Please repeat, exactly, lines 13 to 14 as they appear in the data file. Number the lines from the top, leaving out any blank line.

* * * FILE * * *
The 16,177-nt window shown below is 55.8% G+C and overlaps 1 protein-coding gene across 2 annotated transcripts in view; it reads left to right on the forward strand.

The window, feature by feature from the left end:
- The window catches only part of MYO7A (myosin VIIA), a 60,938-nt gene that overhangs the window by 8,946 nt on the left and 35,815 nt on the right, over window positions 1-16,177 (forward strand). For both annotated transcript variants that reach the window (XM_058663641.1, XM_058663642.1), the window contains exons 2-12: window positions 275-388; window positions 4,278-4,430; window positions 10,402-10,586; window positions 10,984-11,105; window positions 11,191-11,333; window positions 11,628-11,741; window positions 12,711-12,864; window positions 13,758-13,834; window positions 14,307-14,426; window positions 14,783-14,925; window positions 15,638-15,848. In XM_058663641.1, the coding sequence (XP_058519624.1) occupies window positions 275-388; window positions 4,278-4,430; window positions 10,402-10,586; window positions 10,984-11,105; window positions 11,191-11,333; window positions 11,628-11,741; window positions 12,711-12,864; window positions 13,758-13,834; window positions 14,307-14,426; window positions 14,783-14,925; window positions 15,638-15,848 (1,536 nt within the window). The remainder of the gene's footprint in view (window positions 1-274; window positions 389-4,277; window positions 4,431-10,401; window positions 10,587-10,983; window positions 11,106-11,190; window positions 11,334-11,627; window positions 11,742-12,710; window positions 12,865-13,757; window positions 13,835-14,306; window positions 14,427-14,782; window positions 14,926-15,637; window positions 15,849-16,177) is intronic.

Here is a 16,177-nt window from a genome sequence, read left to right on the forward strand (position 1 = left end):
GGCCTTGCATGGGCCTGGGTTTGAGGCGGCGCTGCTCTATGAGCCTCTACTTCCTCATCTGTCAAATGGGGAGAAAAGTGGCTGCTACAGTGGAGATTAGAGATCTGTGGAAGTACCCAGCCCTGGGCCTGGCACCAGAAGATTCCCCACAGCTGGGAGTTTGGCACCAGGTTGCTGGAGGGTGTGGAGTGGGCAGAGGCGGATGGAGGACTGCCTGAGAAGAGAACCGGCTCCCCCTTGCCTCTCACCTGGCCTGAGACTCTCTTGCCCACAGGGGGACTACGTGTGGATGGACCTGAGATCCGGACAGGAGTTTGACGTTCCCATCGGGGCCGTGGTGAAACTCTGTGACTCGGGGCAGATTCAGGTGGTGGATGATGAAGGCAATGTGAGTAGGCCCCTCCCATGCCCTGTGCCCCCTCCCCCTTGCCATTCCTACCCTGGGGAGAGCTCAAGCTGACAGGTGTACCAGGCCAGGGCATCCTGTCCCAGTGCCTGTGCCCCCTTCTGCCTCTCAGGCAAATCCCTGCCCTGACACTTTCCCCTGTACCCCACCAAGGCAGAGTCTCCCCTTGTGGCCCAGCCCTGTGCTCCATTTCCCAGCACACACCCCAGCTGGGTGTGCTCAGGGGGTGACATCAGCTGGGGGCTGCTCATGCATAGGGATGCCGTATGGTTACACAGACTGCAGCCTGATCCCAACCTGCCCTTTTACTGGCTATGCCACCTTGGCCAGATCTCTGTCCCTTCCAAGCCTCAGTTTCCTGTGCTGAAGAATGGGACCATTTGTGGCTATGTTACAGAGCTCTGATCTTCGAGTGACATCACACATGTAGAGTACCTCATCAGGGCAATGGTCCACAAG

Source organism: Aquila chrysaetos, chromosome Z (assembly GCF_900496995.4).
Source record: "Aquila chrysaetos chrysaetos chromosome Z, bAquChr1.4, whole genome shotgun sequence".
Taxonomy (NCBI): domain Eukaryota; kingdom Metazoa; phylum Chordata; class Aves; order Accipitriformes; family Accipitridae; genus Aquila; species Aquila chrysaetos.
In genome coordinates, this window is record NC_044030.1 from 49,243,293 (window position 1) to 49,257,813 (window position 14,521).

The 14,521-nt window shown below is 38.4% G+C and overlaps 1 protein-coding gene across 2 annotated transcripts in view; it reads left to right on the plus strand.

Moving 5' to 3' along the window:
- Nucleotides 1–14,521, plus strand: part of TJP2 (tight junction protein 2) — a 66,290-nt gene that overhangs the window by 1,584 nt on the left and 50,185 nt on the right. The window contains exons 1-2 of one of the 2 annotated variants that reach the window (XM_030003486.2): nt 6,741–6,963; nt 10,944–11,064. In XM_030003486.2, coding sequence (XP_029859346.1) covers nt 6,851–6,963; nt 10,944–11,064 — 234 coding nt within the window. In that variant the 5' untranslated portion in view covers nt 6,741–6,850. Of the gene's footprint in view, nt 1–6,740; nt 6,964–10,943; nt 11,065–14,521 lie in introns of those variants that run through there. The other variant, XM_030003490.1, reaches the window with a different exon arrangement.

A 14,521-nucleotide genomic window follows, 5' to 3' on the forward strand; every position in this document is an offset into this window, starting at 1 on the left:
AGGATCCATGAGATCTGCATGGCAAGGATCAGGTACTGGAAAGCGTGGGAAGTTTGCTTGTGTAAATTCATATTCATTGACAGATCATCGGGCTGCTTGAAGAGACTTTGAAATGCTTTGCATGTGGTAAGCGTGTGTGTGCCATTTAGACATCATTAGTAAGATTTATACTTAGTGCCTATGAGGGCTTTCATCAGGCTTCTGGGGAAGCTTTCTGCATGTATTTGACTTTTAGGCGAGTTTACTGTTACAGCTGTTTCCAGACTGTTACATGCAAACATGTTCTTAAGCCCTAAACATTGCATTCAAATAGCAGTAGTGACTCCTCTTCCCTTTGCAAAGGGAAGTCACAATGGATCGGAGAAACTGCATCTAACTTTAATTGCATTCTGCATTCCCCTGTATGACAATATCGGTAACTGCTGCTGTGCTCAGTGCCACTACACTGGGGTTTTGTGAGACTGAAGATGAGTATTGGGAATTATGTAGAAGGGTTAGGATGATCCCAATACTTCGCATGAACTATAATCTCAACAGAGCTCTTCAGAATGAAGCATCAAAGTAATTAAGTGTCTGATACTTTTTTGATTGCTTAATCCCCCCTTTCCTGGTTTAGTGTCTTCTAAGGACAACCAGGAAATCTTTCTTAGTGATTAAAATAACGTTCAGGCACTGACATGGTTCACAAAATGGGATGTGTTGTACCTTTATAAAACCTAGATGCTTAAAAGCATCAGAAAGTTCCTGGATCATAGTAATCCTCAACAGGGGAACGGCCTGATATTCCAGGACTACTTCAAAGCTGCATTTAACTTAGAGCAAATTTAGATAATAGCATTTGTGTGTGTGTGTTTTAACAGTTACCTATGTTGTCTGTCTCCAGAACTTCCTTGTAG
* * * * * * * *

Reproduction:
A 14,521-nucleotide genomic window follows, 5' to 3' on the forward strand; every position in this document is an offset into this window, starting at 1 on the left:
AGGATCCATGAGATCTGCATGGCAAGGATCAGGTACTGGAAAGCGTGGGAAGTTTGCTTGTGTAAATTCATATTCATTGACAGATCATCGGGCTGCTTGAAGAGACTTTGAAATGCTTTGCATGTGGTAAGCGTGTGTGTGCCATTTAGACATCATTAGTAAGATTTATACTTAGTGCCTATGAGGGCTTTCATCAGGCTTCTGGGGAAGCTTTCTGCATGTATTTGACTTTTAGGCGAGTTTACTGTTACAGCTGTTTCCAGACTGTTACATGCAAACATGTTCTTAAGCCCTAAACATTGCATTCAAATAGCAGTAGTGACTCCTCTTCCCTTTGCAAAGGGAAGTCACAATGGATCGGAGAAACTGCATCTAACTTTAATTGCATTCTGCATTCCCCTGTATGACAATATCGGTAACTGCTGCTGTGCTCAGTGCCACTACACTGGGGTTTTGTGAGACTGAAGATGAGTATTGGGAATTATGTAGAAGGGTTAGGATGATCCCAATACTTCGCATGAACTATAATCTCAACAGAGCTCTTCAGAATGAAGCATCAAAGTAATTAAGTGTCTGATACTTTTTTGATTGCTTAATCCCCCCTTTCCTGGTTTAGTGTCTTCTAAGGACAACCAGGAAATCTTTCTTAGTGATTAAAATAACGTTCAGGCACTGACATGGTTCACAAAATGGGATGTGTTGTACCTTTATAAAACCTAGATGCTTAAAAGCATCAGAAAGTTCCTGGATCATAGTAATCCTCAACAGGGGAACGGCCTGATATTCCAGGACTACTTCAAAGCTGCATTTAACTTAGAGCAAATTTAGATAATAGCATTTGTGTGTGTGTGTTTTAACAGTTACCTATGTTGTCTGTCTCCAGAACTTCCTTGTAG